Welsh ministers 'disappointed' over Olympic deals
Ministers have been accused by Liberal Democrats of "sitting on their hands" as Wales misses Olympics contracts.
Lib Dems say no correspondence between assembly government ministers and the Olympic Delivery Authority (ODA) took place in the last three years.
The assembly government said it was disappointed at the value of contracts given directly to Welsh companies.
But it said it had hosted a number of Olympic events and was preparing to "ramp up engagement" with Welsh firms.
Figures show Welsh businesses have won £573,678 worth of direct Olympic contracts. England has won the vast majority of the "tier one" contracts available, worth more than £5bn, Scotland £22m, and Northern Ireland £17m.
Welsh Lib Dems say Freedom of Information (FoI) requests show a lack of communication between the assembly government and the Olympic Delivery Authority (ODA) which they claim has left "Wales trailing" in relation to Scotland and Northern Ireland.
They said the requests showed Economy Minister Ieuan Wyn Jones, replied to his Northern Ireland counterpart bemoaning Wales' lack of success as "lower than we hoped."
Lib Dems also said the information showed Mr Jones had not written to the ODA himself.
About 1,300 "tier one" contracts worth more than £5.12bn have been directly awarded by the ODA, with 98% to firms in England.
The combined value of all such contracts awarded to the rest of the UK amounts to less than 1% of the whole.
'Fighting for Wales'
Lib Dem economic spokeswoman Jenny Randerson AM said she was shocked at a lack of correspondence by Welsh ministers over these contracts.
She said: "Why haven't Welsh ministers written to Lord Coe, just as the minister of enterprise for Northern Ireland has done?
"It is one thing for officials to be talking to the ODA but we need our ministers on the field fighting for Wales too."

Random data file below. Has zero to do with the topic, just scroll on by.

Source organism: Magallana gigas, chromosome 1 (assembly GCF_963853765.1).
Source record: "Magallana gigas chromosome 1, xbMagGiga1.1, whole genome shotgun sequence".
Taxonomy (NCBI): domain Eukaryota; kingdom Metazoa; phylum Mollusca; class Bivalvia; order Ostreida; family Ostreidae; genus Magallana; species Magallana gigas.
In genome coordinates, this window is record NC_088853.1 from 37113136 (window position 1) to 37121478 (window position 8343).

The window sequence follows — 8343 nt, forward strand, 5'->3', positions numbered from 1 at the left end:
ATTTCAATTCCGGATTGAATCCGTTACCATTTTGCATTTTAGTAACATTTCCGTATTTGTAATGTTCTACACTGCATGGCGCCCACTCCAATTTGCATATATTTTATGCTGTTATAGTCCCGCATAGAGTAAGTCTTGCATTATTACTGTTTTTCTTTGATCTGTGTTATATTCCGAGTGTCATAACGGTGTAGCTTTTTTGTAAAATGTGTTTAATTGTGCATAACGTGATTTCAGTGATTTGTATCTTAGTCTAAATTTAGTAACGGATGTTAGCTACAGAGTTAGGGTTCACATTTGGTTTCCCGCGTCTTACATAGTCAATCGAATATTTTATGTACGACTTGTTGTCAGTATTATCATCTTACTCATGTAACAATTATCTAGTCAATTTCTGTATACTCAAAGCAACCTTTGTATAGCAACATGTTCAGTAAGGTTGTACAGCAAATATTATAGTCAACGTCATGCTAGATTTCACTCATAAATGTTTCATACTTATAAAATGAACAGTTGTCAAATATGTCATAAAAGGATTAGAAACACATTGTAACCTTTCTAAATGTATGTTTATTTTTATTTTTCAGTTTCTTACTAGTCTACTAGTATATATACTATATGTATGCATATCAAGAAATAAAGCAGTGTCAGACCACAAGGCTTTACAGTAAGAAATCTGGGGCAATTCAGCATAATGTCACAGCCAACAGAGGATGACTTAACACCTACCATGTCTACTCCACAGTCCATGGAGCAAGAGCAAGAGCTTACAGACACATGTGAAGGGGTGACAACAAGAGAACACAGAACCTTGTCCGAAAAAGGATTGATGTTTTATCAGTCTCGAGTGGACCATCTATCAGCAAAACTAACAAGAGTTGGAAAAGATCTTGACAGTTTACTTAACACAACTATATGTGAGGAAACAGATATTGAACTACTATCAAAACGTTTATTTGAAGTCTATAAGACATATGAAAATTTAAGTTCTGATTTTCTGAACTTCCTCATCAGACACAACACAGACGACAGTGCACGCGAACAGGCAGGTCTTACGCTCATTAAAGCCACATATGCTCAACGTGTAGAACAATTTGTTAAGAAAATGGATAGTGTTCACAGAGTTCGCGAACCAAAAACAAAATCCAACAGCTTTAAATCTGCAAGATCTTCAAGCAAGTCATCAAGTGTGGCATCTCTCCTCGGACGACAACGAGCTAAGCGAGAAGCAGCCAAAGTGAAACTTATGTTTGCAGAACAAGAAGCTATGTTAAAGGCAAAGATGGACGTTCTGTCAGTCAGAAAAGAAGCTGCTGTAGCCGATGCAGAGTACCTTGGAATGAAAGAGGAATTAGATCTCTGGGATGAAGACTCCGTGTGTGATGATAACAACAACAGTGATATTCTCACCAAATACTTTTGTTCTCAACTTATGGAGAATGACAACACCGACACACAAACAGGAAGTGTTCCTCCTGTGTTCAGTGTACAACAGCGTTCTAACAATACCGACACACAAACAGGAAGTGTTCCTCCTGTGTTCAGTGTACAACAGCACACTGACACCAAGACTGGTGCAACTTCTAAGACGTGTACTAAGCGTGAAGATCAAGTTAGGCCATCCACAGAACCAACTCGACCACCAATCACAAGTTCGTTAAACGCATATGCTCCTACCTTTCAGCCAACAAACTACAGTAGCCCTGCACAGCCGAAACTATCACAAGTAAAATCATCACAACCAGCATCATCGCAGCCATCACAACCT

The assembly government said the value of contracts awarded directly to Welsh companies was disappointing, particularly as it invested in the 'CompeteFor' portal by which contracts were awarded and worked to help companies "raise their game".
She said the assembly government hosted a number of visits by the Olympics' London Organising Committee and the ODA, and Welsh ministers had spoken to Lord Coe.
She said many Welsh business people were at these visits as part of a wider series of events, and there had been seminars and "meet the buyer" sessions.
A "considerable" number of Welsh companies have won orders through supply chains and sub-contracts, and an action plan was being prepared "to ramp up engagement with Welsh businesses on the estimated £700m of remaining contracts".
The ODA has argued that tier one contract figures are misleading because they do not show how value trickles down the supply chain through subcontractors.
The ODA estimates that overall up to 70,000 contracts will be generated throughout its supply chains.
An Olympic Delivery Authority spokesperson said: "UK businesses of all sizes and from every sector are already working together to deliver the largest project this country has seen for generations and are reaping the benefits of millions of pounds of work.
"ODA direct contracts are just the tip of the iceberg and figures showing regional breakdowns do not give the full or accurate picture of how the value of contracts is being spread across the UK.
"There are many sub-contracts going to Welsh businesses such as the steel for the Aquatics Centre roof which has been awarded to Rowecord in Newport and is a multi-million pound contract."